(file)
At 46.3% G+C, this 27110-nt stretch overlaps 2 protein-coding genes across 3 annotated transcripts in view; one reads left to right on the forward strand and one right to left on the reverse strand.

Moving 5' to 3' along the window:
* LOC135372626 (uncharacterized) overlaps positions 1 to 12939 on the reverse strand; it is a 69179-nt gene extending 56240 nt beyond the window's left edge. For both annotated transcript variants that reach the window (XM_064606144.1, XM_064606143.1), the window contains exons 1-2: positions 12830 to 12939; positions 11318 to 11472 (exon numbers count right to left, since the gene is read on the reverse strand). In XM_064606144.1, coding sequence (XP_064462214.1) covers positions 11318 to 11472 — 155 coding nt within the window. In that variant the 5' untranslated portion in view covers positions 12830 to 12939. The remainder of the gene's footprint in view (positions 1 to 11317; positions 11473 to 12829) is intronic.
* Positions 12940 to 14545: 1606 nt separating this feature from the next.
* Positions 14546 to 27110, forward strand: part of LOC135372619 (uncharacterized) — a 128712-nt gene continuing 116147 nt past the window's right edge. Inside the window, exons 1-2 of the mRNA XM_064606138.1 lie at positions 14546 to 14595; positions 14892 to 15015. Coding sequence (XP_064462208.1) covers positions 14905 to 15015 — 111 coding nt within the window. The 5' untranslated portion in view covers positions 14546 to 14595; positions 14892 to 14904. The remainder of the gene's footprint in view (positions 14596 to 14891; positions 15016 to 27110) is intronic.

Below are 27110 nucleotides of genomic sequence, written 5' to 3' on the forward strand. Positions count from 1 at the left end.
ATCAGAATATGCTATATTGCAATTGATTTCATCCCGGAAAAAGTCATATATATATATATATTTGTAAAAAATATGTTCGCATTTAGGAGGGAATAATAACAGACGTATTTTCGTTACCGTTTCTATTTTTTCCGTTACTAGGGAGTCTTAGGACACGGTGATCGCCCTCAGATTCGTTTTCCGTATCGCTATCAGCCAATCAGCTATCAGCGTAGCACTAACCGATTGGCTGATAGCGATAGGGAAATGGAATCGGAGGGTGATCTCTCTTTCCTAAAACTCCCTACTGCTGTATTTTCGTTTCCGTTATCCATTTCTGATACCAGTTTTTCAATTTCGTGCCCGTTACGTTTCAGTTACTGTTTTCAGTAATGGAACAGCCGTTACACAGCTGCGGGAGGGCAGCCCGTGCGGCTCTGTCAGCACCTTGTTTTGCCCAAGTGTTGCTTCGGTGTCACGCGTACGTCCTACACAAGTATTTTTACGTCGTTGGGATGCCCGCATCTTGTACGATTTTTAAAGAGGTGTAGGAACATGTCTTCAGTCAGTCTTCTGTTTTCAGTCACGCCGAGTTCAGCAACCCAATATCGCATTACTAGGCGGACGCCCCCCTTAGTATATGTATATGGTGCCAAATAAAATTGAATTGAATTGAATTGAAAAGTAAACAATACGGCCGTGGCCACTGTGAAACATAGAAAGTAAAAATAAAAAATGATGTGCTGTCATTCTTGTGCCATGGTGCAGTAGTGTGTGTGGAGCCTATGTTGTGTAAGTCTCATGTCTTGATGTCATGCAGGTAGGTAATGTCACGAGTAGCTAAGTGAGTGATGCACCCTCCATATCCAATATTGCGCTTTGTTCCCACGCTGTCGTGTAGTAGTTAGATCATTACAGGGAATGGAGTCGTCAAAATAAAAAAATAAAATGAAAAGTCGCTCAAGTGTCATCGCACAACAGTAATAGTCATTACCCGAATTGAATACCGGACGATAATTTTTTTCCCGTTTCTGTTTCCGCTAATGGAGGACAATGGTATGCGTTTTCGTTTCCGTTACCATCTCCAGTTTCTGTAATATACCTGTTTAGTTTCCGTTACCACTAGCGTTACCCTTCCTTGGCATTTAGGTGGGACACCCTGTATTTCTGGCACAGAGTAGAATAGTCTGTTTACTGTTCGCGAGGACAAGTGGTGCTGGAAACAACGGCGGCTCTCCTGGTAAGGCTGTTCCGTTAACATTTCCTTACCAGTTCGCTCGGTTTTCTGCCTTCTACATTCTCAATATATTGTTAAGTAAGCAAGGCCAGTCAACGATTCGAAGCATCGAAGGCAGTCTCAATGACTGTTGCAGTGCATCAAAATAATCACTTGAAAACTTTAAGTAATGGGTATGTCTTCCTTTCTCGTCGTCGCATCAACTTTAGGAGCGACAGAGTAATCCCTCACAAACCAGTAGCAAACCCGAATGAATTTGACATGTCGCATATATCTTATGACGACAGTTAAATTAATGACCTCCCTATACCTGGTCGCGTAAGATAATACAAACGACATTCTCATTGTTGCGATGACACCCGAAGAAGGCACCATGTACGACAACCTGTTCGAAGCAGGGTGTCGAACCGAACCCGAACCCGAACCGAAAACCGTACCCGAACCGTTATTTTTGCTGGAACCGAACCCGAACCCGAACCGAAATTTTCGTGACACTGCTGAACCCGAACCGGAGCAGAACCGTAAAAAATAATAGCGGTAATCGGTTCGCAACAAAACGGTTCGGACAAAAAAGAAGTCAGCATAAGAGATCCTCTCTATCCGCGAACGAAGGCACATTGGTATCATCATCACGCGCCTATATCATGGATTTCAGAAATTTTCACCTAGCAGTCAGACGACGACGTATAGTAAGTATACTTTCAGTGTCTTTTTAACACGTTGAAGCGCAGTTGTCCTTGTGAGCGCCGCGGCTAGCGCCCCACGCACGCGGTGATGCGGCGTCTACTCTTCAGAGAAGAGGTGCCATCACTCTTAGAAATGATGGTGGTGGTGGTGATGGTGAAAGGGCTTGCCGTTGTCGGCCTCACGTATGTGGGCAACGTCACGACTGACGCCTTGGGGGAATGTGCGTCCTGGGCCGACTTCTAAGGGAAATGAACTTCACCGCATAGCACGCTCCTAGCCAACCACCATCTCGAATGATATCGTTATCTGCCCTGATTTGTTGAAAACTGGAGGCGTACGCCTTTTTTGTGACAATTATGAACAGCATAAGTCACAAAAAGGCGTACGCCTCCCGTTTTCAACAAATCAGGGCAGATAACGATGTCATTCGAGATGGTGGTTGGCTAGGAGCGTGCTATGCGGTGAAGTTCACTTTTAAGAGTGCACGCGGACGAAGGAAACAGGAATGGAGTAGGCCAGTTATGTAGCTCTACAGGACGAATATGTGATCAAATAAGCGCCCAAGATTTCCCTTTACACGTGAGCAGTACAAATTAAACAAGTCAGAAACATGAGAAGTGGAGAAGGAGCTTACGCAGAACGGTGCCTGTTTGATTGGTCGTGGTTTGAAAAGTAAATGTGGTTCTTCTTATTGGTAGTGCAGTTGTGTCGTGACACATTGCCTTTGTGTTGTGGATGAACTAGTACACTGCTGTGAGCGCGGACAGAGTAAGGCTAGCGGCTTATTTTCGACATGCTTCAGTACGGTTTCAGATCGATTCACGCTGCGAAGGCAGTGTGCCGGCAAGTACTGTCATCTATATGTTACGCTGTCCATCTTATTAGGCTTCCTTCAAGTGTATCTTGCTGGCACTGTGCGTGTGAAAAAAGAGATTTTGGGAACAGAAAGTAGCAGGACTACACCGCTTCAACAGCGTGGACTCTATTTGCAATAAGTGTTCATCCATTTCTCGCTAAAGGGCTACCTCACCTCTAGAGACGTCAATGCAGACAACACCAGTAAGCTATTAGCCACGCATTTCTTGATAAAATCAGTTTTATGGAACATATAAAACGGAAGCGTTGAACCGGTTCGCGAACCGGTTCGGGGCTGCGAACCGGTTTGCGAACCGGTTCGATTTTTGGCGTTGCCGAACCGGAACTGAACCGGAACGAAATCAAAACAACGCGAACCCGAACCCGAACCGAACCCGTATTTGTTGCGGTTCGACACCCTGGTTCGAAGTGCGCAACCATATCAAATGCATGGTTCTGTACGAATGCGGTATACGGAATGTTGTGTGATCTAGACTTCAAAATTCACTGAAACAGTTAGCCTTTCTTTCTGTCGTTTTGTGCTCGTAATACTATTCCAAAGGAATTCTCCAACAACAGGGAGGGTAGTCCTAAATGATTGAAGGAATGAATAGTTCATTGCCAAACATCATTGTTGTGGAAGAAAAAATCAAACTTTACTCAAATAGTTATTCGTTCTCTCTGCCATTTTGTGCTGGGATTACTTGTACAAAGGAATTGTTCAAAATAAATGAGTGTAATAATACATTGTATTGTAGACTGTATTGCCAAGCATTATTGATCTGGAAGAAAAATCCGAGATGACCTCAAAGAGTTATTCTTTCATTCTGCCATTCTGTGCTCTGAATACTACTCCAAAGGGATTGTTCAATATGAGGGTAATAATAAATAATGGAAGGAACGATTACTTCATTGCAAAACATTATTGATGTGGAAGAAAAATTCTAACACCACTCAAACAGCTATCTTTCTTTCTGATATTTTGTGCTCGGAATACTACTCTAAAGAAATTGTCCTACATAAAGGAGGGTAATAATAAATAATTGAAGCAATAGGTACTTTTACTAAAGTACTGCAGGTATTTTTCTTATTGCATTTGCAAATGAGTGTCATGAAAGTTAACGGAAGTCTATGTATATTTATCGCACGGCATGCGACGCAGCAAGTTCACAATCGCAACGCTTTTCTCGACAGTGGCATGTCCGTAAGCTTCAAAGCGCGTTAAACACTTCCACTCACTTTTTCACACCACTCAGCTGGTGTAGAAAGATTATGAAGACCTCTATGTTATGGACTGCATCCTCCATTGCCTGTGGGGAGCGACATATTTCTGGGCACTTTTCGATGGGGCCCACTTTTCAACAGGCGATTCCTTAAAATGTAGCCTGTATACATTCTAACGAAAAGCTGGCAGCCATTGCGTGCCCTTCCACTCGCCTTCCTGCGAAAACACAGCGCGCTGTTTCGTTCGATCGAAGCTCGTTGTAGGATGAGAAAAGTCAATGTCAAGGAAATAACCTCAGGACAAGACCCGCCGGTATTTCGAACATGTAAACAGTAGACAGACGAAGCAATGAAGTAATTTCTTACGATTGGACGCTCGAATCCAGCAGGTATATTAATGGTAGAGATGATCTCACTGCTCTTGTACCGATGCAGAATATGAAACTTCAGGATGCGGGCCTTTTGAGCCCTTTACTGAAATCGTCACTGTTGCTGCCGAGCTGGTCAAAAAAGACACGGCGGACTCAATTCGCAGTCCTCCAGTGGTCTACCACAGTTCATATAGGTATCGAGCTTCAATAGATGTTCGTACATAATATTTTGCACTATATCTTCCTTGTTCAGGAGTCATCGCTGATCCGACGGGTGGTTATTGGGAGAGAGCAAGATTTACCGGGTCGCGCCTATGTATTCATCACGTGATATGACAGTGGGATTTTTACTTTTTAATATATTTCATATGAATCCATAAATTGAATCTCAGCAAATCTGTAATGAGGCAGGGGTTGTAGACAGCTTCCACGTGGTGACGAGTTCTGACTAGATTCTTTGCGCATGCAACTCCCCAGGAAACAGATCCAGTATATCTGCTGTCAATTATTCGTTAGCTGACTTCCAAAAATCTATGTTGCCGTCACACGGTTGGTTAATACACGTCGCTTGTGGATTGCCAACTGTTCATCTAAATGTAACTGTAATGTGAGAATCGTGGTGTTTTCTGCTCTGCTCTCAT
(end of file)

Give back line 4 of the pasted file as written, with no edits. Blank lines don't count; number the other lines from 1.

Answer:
* Positions 12940 to 14545: 1606 nt separating this feature from the next.